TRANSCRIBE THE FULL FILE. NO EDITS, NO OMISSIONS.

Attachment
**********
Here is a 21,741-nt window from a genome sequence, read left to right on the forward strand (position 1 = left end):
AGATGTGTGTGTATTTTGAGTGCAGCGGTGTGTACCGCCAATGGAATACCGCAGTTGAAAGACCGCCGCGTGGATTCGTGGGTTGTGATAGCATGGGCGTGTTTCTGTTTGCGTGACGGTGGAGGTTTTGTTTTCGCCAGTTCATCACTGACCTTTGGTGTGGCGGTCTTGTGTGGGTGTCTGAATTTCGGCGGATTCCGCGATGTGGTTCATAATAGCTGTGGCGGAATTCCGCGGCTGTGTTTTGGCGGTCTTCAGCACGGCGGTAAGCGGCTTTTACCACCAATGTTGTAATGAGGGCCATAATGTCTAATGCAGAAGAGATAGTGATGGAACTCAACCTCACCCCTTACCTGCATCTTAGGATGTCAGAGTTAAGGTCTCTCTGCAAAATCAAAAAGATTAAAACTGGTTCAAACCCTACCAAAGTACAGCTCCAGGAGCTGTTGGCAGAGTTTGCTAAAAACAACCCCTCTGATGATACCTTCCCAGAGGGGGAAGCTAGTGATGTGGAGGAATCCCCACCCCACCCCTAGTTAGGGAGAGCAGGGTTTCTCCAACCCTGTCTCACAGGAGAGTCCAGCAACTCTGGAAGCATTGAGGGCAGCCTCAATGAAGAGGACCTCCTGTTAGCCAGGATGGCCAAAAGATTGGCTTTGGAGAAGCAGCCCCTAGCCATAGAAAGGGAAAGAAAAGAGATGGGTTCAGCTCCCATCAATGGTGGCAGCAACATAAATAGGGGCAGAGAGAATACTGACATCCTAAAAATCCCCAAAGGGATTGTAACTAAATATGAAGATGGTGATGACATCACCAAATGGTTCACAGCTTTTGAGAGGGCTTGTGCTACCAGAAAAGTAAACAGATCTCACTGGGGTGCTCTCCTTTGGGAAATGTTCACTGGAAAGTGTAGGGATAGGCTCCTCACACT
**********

Here is a 21,741-nt window from a genome sequence, read left to right on the forward strand (position 1 = left end):
AGATGTGTGTGTATTTTGAGTGCAGCGGTGTGTACCGCCAATGGAATACCGCAGTTGAAAGACCGCCGCGTGGATTCGTGGGTTGTGATAGCATGGGCGTGTTTCTGTTTGCGTGACGGTGGAGGTTTTGTTTTCGCCAGTTCATCACTGACCTTTGGTGTGGCGGTCTTGTGTGGGTGTCTGAATTTCGGCGGATTCCGCGATGTGGTTCATAATAGCTGTGGCGGAATTCCGCGGCTGTGTTTTGGCGGTCTTCAGCACGGCGGTAAGCGGCTTTTACCACCAATGTTGTAATGAGGGCCATAATGTCTAATGCAGAAGAGATAGTGATGGAACTCAACCTCACCCCTTACCTGCATCTTAGGATGTCAGAGTTAAGGTCTCTCTGCAAAATCAAAAAGATTAAAACTGGTTCAAACCCTACCAAAGTACAGCTCCAGGAGCTGTTGGCAGAGTTTGCTAAAAACAACCCCTCTGATGATACCTTCCCAGAGGGGGAAGCTAGTGATGTGGAGGAATCCCCACCCCACCCCTAGTTAGGGAGAGCAGGGTTTCTCCAACCCTGTCTCACAGGAGAGTCCAGCAACTCTGGAAGCATTGAGGGCAGCCTCAATGAAGAGGACCTCCTGTTAGCCAGGATGGCCAAAAGATTGGCTTTGGAGAAGCAGCCCCTAGCCATAGAAAGGGAAAGAAAAGAGATGGGTTCAGCTCCCATCAATGGTGGCAGCAACATAAATAGGGGCAGAGAGAATACTGACATCCTAAAAATCCCCAAAGGGATTGTAACTAAATATGAAGATGGTGATGACATCACCAAATGGTTCACAGCTTTTGAGAGGGCTTGTGCTACCAGAAAAGTAAACAGATCTCACTGGGGTGCTCTCCTTTGGGAAATGTTCACTGGAAAGTGTAGGGATAGGCTCCTCACACT